There was a time when attackers concentrated their efforts on large corporate web sites. Smaller businesses usually did not tend to the
security of their web site as much because there wasn’t enough notoriety in bringing down a small mom and pop site.
But now things have changed. Any site on the web has become a target for cybercriminals. Whether they are trying to steal user data, inject malicious code into a web site or bring it down with a denial of service attack in today’s threat landscape even the most seemingly insignificant web sites are at risk.
So just how can you protect your web site from attack?
Well if you are multi-million dollar company you have the option of hiring out a team of experts to scan your site for any vulnerabilities that may exist. However those of us who can’t afford that route have to take matters into our own hands.
Make sure your software is all up to date.
Many websites run software like WordPress or Joomla!. Like the software on your computer, these programs need to be updated to patch security holes that people have found. Be sure to back up your site entirely before downloading and installing any updates just in case the update breaks your site or is incompatible with plugins or components that are necessary for your site to function.
Be password savvy.
Using 1234 may have been funny in Spaceballs, but in real life it can be tragic. Cybercriminals have sophisticated software that can
easily use brute force to crack this type of password. Make sure that anything you use is a combination of uppercase letters, lowercase letters, numbers and symbols.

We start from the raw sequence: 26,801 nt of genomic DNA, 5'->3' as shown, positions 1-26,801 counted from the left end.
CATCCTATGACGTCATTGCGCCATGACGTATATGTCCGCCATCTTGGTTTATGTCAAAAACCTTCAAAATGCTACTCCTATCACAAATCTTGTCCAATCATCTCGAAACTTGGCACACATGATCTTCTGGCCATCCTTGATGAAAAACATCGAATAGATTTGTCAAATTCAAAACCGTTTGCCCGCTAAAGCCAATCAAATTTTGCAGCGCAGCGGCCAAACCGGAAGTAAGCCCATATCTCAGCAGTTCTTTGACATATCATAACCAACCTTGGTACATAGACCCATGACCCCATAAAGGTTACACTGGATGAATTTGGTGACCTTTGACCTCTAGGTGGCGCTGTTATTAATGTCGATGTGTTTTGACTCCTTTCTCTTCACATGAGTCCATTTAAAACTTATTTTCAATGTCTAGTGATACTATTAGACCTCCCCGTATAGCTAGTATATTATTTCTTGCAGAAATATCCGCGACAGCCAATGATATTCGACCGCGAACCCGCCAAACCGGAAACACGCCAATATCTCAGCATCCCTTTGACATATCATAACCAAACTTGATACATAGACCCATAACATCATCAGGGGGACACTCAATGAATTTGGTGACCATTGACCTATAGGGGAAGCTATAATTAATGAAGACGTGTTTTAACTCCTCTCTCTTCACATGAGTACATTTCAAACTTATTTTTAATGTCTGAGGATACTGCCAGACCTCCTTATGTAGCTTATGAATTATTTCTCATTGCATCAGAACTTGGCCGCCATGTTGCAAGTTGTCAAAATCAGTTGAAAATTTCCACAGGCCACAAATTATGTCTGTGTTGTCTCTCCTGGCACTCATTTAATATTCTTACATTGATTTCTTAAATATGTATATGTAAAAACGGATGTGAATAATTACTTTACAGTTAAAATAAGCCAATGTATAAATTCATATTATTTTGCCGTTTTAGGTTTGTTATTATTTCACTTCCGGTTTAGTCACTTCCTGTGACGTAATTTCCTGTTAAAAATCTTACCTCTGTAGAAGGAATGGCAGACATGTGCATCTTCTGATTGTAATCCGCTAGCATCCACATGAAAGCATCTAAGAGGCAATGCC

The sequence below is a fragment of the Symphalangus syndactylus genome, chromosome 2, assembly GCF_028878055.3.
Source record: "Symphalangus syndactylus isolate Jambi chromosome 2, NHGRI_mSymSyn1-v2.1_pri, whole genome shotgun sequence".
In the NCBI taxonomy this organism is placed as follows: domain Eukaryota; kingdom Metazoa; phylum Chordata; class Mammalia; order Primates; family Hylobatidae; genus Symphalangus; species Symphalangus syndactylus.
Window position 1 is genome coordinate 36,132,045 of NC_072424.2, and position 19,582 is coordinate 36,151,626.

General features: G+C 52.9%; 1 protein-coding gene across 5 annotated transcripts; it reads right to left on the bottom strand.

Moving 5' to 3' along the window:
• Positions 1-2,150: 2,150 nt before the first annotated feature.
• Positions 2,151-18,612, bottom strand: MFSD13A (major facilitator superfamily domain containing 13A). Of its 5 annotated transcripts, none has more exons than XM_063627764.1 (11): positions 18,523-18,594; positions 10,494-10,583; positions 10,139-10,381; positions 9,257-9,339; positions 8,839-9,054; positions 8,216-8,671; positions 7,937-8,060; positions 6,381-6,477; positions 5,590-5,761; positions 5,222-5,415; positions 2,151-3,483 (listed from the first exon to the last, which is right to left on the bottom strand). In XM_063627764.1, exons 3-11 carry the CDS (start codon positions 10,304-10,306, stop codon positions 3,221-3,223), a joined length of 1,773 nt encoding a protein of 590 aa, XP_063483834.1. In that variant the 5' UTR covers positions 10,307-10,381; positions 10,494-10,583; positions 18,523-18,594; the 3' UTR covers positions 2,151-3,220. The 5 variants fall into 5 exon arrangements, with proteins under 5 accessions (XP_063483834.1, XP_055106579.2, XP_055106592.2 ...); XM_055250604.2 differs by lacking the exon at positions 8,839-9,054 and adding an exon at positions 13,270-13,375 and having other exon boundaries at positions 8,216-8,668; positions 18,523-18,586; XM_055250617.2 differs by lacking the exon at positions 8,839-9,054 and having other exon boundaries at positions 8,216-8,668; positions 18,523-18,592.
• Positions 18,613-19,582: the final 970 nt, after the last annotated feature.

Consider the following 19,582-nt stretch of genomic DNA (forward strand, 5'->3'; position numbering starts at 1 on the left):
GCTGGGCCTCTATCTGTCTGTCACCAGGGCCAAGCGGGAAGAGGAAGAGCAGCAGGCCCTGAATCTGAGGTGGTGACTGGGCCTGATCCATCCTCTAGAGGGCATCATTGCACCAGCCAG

Delete the installation folder.
Because so many sites now run on third party software packages, like WordPress, it is necessary for software to be installed on your
web server. If you don’t delete the installation folder then an attacker could run the installation again, empty the database and take control of your web site.
Keep an eye on file and folder permissions.
Setting all permissions to 777 will certainly make things easier on you, or anyone else who is working on your website, but it will also
make it easier on the bad guys. Set permissions as low as possible while still allowing your site to function completely.
Work from a secure computer.
The computer you use to access your FTP server or log into any web applications that your site uses needs to be secure and malware free.
Attackers can use keystroke loggers and other types of spyware to capture your credentials giving them complete access to your site.
Secure your database.
Most often, attackers are after your web site’s database. If you store account information, credit card information or any other type of
data that a cybercriminal can use, then your database will be targeted.
Use a third-party service to scan your site for vulnerabilities and malware.
Web sites face continual threats from attackers. And these attacks have become so sophisticated that malicious hackers can set up a
program to scan the web for specific web based vulnerabilities and automatically launch attacks against the sites that it finds and infects these sites with malicious code and malware. In fact, a study done in 2011 showed that over 1.2 million websites were infected with malware and a person had a 95 percent chance of visiting an infected site within three months of normal browsing activities.
Using a third-party solutiuon like StopTheHacker will help safeguard your site against attacks after you have already completed the basic hardening steps mentioned above. If you decide to use a third-party solution to protect your site, make sure that in addition to actively scanning for malware and vulnerabilities that it gives you the option of fixing any problems automatically or guides you through the steps necessary to keep your site free and clear of any malware and your visitors safe.
If you find this article interesting you also may want to check out this blog article “How to Deal with the Latest WordPress Outbreak?”